Google is definitely stepping on Time Warner Cable's toes in the Kansas City area. While the cable operator continues to offer the same Internet and TV services, Google is pushing a new, exciting, and highly publicized gigabit fiber offering. How can Time Warner Cable compete?
As The Verge reports, Time Warner Cable CFO Irene Esteves addressed that question at the Morgan Stanley Technology Conference today. Her take, oddly enough, is that there isn't enough consumer demand for gigabit services—not yet.
Time Warner Cable already has things covered on the business side of things, with 1Gbps and 10Gbps services aimed at corporate customers, but its home services currently top out at 50Mbps with a 5Mbps upstream limit. Esteves claims home users typically don't go for those higher speed tiers, however. Only a "very small fraction" of them buck the trend. She seems to suggest that's because existing consumer applications don't need the extra bandwidth.
I can kind of see where she's coming from. I upgraded my cable service from 50/3Mbps to 100/5Mbps last month, and the difference was negligible across most of the web. Only large downloads from services like Steam and iTunes—and, of course, online backups—were palpably quicker.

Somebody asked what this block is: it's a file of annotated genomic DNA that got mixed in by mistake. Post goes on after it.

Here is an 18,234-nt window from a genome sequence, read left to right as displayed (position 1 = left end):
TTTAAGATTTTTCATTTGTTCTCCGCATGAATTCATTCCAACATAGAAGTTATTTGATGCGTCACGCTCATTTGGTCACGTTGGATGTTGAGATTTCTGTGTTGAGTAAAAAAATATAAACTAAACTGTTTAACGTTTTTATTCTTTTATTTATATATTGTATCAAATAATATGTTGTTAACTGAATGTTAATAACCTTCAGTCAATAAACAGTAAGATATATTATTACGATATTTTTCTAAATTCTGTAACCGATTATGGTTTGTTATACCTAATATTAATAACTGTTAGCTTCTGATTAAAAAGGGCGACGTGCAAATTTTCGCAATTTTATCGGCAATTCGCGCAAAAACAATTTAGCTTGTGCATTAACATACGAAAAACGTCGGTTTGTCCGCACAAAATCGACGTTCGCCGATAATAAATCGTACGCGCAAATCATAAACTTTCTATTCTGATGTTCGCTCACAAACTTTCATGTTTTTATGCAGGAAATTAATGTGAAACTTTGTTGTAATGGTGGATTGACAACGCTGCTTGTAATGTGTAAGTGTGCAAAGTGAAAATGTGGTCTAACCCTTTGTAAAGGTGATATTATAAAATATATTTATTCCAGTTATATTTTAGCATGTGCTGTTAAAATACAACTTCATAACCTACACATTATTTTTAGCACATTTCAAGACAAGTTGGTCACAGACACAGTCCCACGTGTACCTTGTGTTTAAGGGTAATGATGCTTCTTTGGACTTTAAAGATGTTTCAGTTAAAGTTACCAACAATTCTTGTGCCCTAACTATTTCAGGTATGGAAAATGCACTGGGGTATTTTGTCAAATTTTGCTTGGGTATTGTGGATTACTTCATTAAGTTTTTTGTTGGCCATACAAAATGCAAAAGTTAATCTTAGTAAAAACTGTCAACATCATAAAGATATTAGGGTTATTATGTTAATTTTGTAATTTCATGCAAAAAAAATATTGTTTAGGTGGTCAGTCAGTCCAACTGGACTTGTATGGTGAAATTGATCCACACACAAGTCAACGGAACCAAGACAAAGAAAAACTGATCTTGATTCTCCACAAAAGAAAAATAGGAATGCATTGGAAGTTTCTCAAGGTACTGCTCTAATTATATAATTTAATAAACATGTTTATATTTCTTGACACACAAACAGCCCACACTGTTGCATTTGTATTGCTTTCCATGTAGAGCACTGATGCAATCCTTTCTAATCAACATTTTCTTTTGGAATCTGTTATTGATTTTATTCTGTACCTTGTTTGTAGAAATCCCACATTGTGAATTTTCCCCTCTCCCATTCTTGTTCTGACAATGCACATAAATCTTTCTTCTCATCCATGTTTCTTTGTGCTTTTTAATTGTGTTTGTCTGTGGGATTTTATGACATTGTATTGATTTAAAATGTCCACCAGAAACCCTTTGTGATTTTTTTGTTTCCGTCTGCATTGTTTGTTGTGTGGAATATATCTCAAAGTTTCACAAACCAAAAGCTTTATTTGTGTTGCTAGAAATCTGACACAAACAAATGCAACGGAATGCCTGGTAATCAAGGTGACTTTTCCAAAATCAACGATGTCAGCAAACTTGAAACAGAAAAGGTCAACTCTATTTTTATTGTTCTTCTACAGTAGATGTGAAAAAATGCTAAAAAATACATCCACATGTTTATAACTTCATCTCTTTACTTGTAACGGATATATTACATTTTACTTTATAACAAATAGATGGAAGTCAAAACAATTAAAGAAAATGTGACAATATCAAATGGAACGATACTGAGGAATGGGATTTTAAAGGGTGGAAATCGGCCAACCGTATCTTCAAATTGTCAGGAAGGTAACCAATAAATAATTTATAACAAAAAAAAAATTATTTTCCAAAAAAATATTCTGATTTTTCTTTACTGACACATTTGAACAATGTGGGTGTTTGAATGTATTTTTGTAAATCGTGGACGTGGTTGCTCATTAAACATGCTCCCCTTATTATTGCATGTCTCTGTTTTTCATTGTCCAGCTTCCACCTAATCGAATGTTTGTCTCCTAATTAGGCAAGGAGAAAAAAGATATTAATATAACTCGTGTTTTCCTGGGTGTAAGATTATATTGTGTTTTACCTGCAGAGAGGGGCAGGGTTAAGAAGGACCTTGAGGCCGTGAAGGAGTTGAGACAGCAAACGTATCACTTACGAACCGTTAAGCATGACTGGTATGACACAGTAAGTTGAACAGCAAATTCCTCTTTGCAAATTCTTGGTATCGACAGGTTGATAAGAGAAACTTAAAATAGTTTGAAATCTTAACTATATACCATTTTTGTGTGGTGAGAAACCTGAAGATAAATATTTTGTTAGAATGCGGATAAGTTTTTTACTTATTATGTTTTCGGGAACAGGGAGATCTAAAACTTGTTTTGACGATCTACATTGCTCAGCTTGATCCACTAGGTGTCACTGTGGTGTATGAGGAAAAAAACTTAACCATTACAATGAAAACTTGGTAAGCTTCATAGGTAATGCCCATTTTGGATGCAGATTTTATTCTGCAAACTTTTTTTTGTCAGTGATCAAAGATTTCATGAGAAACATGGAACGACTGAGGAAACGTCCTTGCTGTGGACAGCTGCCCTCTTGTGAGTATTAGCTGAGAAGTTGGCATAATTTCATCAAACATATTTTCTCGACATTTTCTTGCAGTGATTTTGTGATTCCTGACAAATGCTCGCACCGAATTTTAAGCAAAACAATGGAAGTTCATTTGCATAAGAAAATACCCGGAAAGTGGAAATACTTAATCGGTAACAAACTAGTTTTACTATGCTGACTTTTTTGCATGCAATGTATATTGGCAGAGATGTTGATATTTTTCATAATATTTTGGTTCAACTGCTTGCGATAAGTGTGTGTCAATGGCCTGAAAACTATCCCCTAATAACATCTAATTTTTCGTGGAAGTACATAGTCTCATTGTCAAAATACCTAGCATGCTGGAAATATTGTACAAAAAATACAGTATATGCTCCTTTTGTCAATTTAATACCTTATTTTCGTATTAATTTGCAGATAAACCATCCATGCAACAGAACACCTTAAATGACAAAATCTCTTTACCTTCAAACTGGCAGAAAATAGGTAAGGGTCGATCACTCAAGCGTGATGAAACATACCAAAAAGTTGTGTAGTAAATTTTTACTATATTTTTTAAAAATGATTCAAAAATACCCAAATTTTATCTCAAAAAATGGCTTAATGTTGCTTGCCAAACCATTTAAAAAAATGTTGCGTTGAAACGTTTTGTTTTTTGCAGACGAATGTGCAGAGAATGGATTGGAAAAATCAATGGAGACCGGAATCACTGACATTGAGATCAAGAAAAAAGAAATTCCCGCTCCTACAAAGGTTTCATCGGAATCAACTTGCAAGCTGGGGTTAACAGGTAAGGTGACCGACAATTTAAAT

That said, it's not like Google is charging an arm and a leg for its gigabit offering. $120 a month gets you 1Gbps up and down, no data caps, free TV and storage boxes, and a full roster of TV channels. By comparison, Time Warner Cable demands $104.99 a month for its 20/2Mbps and TV combo service. Paying $15 for so much extra headroom isn't unreasonable. Sure, the Google solution's higher downstream won't make the web much quicker, but the higher upstream can blur the line between local and remote storage, and that's a big deal. I also expect it will take more widespread (and cheaper) ultra-high-speed connections before we see new services that put the extra bandwidth to good use.
|Windows 8.1 overtakes XP in market share, Win7 still on top||96|
|Star Wars: Battlefront alpha gameplay videos leak||32|
|North America's IPv4 address supply is running dry||56|
|Renée James steps down as Intel president||25|
|NoScript vulnerability allows malicious scripts to run unchecked||14|
|Canada Day Shortbread||47|